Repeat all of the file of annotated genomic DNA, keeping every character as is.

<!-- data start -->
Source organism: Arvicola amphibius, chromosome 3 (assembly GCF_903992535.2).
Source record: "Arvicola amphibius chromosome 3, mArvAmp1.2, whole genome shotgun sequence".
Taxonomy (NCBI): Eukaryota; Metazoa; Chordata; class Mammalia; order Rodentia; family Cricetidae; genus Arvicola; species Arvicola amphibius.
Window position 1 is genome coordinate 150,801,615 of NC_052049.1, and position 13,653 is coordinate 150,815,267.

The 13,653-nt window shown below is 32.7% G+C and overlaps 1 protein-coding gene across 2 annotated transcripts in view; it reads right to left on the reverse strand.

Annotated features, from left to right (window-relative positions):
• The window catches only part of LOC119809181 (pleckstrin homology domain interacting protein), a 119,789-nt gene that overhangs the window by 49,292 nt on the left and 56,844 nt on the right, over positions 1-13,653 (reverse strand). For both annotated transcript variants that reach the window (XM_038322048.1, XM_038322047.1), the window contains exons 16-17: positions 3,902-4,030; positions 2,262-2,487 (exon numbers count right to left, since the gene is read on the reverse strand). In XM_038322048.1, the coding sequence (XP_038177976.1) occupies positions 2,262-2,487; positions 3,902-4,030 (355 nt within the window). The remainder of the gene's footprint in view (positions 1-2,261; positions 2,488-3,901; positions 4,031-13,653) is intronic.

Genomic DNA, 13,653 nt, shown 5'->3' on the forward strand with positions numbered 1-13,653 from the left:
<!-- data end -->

Source organism: Arvicola amphibius, chromosome 3 (assembly GCF_903992535.2).
Source record: "Arvicola amphibius chromosome 3, mArvAmp1.2, whole genome shotgun sequence".
Taxonomy (NCBI): Eukaryota; Metazoa; Chordata; class Mammalia; order Rodentia; family Cricetidae; genus Arvicola; species Arvicola amphibius.
Window position 1 is genome coordinate 150,801,615 of NC_052049.1, and position 13,653 is coordinate 150,815,267.

The 13,653-nt window shown below is 32.7% G+C and overlaps 1 protein-coding gene across 2 annotated transcripts in view; it reads right to left on the reverse strand.

Annotated features, from left to right (window-relative positions):
• The window catches only part of LOC119809181 (pleckstrin homology domain interacting protein), a 119,789-nt gene that overhangs the window by 49,292 nt on the left and 56,844 nt on the right, over positions 1-13,653 (reverse strand). For both annotated transcript variants that reach the window (XM_038322048.1, XM_038322047.1), the window contains exons 16-17: positions 3,902-4,030; positions 2,262-2,487 (exon numbers count right to left, since the gene is read on the reverse strand). In XM_038322048.1, the coding sequence (XP_038177976.1) occupies positions 2,262-2,487; positions 3,902-4,030 (355 nt within the window). The remainder of the gene's footprint in view (positions 1-2,261; positions 2,488-3,901; positions 4,031-13,653) is intronic.

Genomic DNA, 13,653 nt, shown 5'->3' on the forward strand with positions numbered 1-13,653 from the left: